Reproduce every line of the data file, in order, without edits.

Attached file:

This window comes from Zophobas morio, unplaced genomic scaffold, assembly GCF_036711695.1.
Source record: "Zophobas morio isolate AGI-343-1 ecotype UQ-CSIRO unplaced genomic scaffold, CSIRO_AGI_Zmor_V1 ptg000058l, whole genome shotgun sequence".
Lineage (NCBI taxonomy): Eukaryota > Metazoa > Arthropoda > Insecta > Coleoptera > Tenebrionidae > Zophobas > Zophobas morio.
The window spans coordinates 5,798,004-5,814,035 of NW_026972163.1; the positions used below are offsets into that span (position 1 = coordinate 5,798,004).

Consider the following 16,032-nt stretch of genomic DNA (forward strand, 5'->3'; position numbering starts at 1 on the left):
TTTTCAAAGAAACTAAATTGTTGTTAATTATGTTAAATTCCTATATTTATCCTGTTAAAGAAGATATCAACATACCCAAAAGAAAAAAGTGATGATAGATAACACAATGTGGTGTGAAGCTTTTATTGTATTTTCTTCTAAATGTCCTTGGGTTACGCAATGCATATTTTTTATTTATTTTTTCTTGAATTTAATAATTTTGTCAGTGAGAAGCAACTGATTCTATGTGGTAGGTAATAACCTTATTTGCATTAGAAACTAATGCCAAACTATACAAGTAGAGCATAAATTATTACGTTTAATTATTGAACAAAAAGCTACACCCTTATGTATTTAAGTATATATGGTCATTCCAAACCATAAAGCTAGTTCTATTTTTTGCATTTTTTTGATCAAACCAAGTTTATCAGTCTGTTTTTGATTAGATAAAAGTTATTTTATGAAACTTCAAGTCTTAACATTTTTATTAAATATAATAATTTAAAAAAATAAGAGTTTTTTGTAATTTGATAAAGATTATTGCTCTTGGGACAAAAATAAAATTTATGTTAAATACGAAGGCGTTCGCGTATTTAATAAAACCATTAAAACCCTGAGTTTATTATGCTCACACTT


This window comes from Zophobas morio, unplaced genomic scaffold, assembly GCF_036711695.1.
Source record: "Zophobas morio isolate AGI-343-1 ecotype UQ-CSIRO unplaced genomic scaffold, CSIRO_AGI_Zmor_V1 ptg000058l, whole genome shotgun sequence".
Lineage (NCBI taxonomy): Eukaryota > Metazoa > Arthropoda > Insecta > Coleoptera > Tenebrionidae > Zophobas > Zophobas morio.
The window spans coordinates 5,798,004-5,814,035 of NW_026972163.1; the positions used below are offsets into that span (position 1 = coordinate 5,798,004).

Consider the following 16,032-nt stretch of genomic DNA (forward strand, 5'->3'; position numbering starts at 1 on the left):
TTTTCAAAGAAACTAAATTGTTGTTAATTATGTTAAATTCCTATATTTATCCTGTTAAAGAAGATATCAACATACCCAAAAGAAAAAAGTGATGATAGATAACACAATGTGGTGTGAAGCTTTTATTGTATTTTCTTCTAAATGTCCTTGGGTTACGCAATGCATATTTTTTATTTATTTTTTCTTGAATTTAATAATTTTGTCAGTGAGAAGCAACTGATTCTATGTGGTAGGTAATAACCTTATTTGCATTAGAAACTAATGCCAAACTATACAAGTAGAGCATAAATTATTACGTTTAATTATTGAACAAAAAGCTACACCCTTATGTATTTAAGTATATATGGTCATTCCAAACCATAAAGCTAGTTCTATTTTTTGCATTTTTTTGATCAAACCAAGTTTATCAGTCTGTTTTTGATTAGATAAAAGTTATTTTATGAAACTTCAAGTCTTAACATTTTTATTAAATATAATAATTTAAAAAAATAAGAGTTTTTTGTAATTTGATAAAGATTATTGCTCTTGGGACAAAAATAAAATTTATGTTAAATACGAAGGCGTTCGCGTATTTAATAAAACCATTAAAACCCTGAGTTTATTATGCTCACACTT